Herb Benham column

Herb Benham

We have friends. We see them once a year for dinner. We don’t want to overdo it, and at this pace, there is not much danger in doing so.

You’d think we were casual friends but we’re not. We go deep. We just don’t go deep often.

They host one year. We host the next. The women keep track, the men lose track.

Our dinner used to be in December. December slid to January because the holidays were busy and this dinner is not to be rushed, not to be jammed between one party and the next. It's a stand-alone. An occasion.

An occasion that has now eased into February. It could end up in March. In June. The dinner moves but it doesn’t move fast.

The yearly news is stored up for that night.

Kids, grandkids, parents, friends, new law partners, trips taken, trips planned. The conversation is fresh, interesting and rarely lags. Old friends seem new. It’s like we just met but have a lot in common.

Relationships are like red wine and mountain lions. Red wine because they need time to breathe. Mountain lions because they are better when they have space to roam.

With time and space, comes adventure, change and news.

“News” and plenty of it. Tom retired this year or stopped taking new cases, a course that will lead to retirement. That’s news but we have chewed on the subject for a couple of years so it seemed natural. Naturally informed by time and space.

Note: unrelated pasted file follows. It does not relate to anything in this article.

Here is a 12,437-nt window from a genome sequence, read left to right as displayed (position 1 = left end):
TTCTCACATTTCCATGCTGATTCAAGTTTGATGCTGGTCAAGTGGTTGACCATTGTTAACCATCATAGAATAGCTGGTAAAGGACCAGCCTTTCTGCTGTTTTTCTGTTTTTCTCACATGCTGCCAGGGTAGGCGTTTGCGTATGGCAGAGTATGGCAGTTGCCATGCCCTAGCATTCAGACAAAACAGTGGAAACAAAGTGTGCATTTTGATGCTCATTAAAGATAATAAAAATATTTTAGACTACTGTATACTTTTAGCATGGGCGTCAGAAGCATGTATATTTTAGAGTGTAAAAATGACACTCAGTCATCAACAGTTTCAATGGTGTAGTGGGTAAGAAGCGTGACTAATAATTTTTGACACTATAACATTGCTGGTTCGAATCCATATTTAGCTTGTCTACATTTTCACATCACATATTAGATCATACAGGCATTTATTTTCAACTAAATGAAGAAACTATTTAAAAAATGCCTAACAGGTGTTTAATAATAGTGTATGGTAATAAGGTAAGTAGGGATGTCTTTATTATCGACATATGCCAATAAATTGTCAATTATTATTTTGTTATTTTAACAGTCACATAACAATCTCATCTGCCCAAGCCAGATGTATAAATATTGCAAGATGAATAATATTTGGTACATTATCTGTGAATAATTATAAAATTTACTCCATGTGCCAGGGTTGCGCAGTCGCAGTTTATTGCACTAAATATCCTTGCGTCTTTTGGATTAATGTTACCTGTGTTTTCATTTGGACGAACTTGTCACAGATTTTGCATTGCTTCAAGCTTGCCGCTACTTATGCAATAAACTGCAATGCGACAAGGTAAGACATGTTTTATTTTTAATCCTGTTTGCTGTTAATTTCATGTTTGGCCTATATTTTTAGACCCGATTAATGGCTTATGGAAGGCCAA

This friendship has worked so well I'm thinking about turning all my relationships into once-a-years. I could start with Sue since she is familiar with the business model.

It wouldn’t take much to sell her on the advantages. Start with, I'd never run short of anything to talk about at dinner. I'd come in loaded with news. I’d be so interesting she’d be wowed and eager for the next dinner 12 months or so from that day.

I would be dressed in something she hadn't seen in a long time, or at least in a year. I might have a new haircut or wear a wig. If I opted for plastic surgery, I’d make sure that the wounds had healed.

After Sue, I’d focus on my friends. It’s not like we’re breaking any new ground anyway. We’ve been telling each other the same stories forever but give them a year off and they might regain their novelty and freshness.

“I’d forgotten how funny he is. He has the best stories.”

I know people like to keep in touch, they’re always saying, “Let’s make sure we keep in touch.” Why? Keeping in touch leads to more keeping in touch. We feel as if we should keep in touch even though we don’t really want to. Rather than keeping in touch, let’s have nothing to do with each other.

Nothing to do with each other until next year. Let’s put something on the calendar. February is booked. I’m open the rest of the year. Open and ready to roam.

Herb Benham is a columnist for the Bakersfield Californian and can be reached at hbenham@bakersfield.com or 661-395-7279.

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